Struggling local school district forced to reopen under unprecedented guidelines
MARLIN, Texas (KWTX) - Marlin ISD was already struggling to stay open--now, they'll have to re-open with more struggles than ever before.
“Every single thing has been rewritten and reconsidered,” said Niki Edwards, the new Principal at Marlin Elementary School. “Our new Superintendent has brought in experts that have come in and looked at the curriculum and analyzed the curriculum and what that looks like in an online format and what it looks like face-to-face.”
Due to the COVID-19 pandemic, the Texas Education Agency this week released guidelines requiring public schools to provide both at-school and remote learning options for students, leaving the decision up to parents.
“We’re writing and testing new curriculum and determining what that looks like in the safest environment so students are still enriched and still learning,” said Edwards. “Safety and health is our number one priority of course, we’re considering that with how do we deliver the highest quality instruction to our students.”
While safety is the goal, could all the restrictions that come with it hurt learning, especially for under performing districts like Marlin ISD?
Mom's like Markia Muckelroy, who graduated from Marlin ISD, say it's too soon to tell.
"I can't say yes, and I can't say no, what I will say, is we'll see when we get there," said Muckelroy. "As a parent I have concerns, but it's one of those things--you gotta roll with the punches."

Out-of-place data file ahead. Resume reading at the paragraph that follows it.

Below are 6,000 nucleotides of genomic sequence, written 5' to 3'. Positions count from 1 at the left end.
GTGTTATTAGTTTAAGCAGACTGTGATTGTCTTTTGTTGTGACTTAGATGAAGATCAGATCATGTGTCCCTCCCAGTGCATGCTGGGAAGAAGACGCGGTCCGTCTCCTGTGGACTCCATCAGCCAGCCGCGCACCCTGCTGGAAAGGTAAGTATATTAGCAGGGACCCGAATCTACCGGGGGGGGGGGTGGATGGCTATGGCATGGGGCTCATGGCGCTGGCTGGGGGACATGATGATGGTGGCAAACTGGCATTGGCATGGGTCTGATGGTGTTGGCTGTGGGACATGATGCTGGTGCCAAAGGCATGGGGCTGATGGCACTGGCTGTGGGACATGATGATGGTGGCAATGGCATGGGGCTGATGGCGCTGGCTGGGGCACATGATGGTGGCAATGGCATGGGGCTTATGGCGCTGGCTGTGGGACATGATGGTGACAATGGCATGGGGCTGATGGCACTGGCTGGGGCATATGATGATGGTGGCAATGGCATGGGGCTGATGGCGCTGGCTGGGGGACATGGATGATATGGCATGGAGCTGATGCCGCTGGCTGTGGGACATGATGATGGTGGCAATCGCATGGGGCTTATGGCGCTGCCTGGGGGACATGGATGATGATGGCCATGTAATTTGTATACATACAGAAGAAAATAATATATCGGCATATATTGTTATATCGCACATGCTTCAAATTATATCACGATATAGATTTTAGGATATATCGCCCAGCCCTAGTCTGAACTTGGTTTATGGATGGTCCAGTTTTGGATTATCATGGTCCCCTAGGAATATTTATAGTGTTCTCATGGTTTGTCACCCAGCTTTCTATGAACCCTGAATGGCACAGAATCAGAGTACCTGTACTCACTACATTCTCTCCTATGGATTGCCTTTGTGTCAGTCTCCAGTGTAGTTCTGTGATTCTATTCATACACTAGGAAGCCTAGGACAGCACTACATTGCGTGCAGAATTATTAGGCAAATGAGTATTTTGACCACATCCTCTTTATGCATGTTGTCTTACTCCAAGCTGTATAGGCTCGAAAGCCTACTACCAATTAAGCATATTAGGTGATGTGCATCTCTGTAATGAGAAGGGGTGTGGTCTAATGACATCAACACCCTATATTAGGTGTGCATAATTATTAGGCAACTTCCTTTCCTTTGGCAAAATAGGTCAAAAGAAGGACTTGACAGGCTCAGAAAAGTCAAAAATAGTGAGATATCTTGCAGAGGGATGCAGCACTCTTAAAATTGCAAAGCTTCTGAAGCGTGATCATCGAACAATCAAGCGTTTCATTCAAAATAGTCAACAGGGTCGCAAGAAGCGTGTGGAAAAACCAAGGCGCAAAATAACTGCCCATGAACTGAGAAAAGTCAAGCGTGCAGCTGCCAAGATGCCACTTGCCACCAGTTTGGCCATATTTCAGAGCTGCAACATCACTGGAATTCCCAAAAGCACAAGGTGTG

Wednesday was the Pre-K and Kindergarten Round-Up at Marlin Elementary School where families are walked through the registration process.
"We're making sure our kids are ready to start learning on the first day," said Edwards.
Edwards says everything from enrichment, to group work, to playing with blocks will have to change under the current pandemic with new mask, social distancing and sanitization requirements for campuses.
"It's going to be easier with older students, teaching younger ones about the distancing is more challenging," said Edwards.
In addition to upping the frequency of cleaning and hand washing, she said they're looking at varying drop off/pick up, recess, and lunch times for the 500 students at Marlin Elementary.
She also said there will be more one-to-one teaching and less group learning and sharing of objects in the classroom.
"We're working on getting every student their own learning tools so they don't have to share," said Edwards.
Despite the challenges, Edwards was optimistic about the upcoming school year.
"I'm excited for our Marlin family," said Edwards. "We've taken the precautions and we're going to have an amazing year."
TEA officials say, while the pandemic will make it a challenging budget year, the legislature is promising to fund in-class and remote instruction for every child.
"The state is and remains committed to providing a high-quality education to all Texas students, while ensuring the health and safety of students, teachers, staff, and families," said Mike Morath, Texas Education Commissioner.
When registering for Pre-K Wednesday, Muckelroy opted to have her three-year-old taught at school.
"Although I don't completely agree, 100 percent, that kids have to go back to school inside the classroom, I do also agree that our kids need the education," said Muckelroy. "Life has to continue, we need our kids learning."
Marlin ISD was already facing major challenges before the pandemic broke--it's failed to meet state accountability standards since 2011, longer than any other school district in Texas.
Even with all the changes under COVID-19, the Marlin mom says she feels more confident about the education her child would be getting this year because they have new staff coming in who are more passionate and eager.
“I do foresee teachers and other administrators around making sure that our kids are getting exactly what they’re needing,” said Muckelroy. “I have no problem at all sending my child here.”
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